The reality is that Hogs football is 114-131 since the turn of the millennium. Even if you want to pull the Mess of Morris, it’s 110-111. Almost .500.
The optimist can say “If you’d have told me this team would be 4-3 after seven games, I’d have been over the moon.” Probably so. This isn’t about whether Arkansas is good or not, though. It’s the suffering and the way it’s happened over the course of the last three weeks.
Take Saturday, for example. Arkansas did almost everything right. Arkansas out-gained Auburn 460 yards to 427. Arkansas committed four penalties for 44 yards to Auburn’s six for 49. Arkansas converted 10 of 19 on third down to Auburn’s 4-of-10. Arkansas had 16 big plays to Auburn’s nine*. Arkansas punted three times to Auburn’s four.
But between the strip-sack touchdown, the missed fourth-down conversion from the Auburn 30 and the over-the-top touchdown pass in response, the Tigers needed, basically, just three plays in a game they were otherwise, largely, the inferior team.
And it was still a two-touchdown win.
Arkansas didn’t play badly, which makes it all the more difficult to swallow. As it goes, the Razorbacks simply didn’t catch any favors. A phantom pass-interference call on Hudson Clark. Nathan Parodi losing the punt in the sun. The flukey strip-sack score. A curious spot on Rocket Sanders’ fourth-down run.
To us, fans and media, those things linger in the air. They’re reasons the Hogs lost. To Pittman, they’re excuses. And in the scheme, he’s right. Things will go awry and Arkansas, to be the elite team it wants, the nearly-elite team we thought it was about to be, has to overcome them. Because they will happen again. And again after that. And again after that.
Razorbacks and the Top 25
The Razorbacks will likely find themselves out of the Top 25 when the polls are released on Sunday. If they’re not out, they’ll be on the verge. A win against Arkansas-Pine Bluff next week won’t do much to change the Razorbacks’ standing after that and a bye week follows. Arkansas will close the season with four straight SEC games from sadly familiar territory: last in the SEC.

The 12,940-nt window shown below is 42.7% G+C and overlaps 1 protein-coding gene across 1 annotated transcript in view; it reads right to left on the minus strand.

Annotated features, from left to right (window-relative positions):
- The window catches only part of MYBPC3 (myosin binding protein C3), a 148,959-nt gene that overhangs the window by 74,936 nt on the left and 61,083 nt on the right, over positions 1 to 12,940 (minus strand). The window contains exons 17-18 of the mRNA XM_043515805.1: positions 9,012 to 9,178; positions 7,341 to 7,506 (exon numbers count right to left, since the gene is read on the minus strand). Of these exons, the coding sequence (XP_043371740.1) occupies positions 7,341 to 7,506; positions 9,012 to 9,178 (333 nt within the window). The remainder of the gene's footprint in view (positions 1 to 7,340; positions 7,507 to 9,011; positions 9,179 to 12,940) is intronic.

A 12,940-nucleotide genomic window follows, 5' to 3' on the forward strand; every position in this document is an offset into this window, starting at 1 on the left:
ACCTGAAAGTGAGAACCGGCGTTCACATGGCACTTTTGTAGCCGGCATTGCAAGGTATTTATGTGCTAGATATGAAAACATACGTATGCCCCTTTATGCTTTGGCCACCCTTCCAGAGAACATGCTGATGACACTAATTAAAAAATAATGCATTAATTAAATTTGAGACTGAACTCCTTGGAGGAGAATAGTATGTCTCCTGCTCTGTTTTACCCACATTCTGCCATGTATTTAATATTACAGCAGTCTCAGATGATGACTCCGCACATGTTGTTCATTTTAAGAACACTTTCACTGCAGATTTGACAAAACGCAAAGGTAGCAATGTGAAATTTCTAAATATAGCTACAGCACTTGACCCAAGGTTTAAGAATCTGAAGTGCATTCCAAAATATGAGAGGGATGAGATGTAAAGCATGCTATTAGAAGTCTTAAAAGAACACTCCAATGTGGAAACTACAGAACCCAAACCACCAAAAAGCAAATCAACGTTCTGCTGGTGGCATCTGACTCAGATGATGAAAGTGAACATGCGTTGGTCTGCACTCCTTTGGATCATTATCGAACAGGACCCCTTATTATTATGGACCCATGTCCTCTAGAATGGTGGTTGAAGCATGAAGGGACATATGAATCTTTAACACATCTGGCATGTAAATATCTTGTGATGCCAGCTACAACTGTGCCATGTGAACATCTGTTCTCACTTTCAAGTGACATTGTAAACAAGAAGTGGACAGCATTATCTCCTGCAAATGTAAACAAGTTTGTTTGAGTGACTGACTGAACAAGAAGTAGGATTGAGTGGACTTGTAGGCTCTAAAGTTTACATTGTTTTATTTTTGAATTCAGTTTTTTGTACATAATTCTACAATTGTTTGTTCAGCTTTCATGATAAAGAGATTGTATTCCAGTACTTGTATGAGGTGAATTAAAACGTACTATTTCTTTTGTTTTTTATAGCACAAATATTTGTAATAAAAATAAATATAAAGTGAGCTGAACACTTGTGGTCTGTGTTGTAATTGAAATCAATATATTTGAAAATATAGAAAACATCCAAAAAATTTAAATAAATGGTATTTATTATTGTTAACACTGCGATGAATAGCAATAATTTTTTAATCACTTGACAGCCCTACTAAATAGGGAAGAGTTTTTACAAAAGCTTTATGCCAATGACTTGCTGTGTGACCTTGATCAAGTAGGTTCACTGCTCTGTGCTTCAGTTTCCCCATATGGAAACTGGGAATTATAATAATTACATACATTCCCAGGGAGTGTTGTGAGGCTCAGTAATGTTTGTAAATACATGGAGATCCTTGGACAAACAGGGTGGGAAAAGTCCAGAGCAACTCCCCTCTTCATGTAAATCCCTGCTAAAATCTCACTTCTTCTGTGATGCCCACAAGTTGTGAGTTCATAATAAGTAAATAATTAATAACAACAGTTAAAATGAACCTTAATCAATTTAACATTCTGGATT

In a down year for the best conference in college football, it stings, especially as Arkansas’ last two games could have – should have – been wins. Instead, the Razorbacks have to fight off Mississippi State at home, swing a road win in the The Swamp against LSU, try not to get smoked against Alabama in Bryant-Denny and, finally, snap a five-game losing streak in the Battle Line Rivalry against Missouri.
Arkansas tried to snap a five-game losing streak to Auburn on Saturday. It didn’t happen. Now they have to do what we fans and scribes often cannot: put it behind them.
“It’s bad because we had such a big start to the season now we’ve lost three in a row,” Pittman said. “That’s on the head football coach. I’ve got to figure out why. I think I’ve got reasons why. But, yeah, it gets frustrating. You’d like to catch a break here or there. I don’t know. It gets frustrating.”
*Big plays are defined as passes for more than 15 yards or runs of more than 10 yards.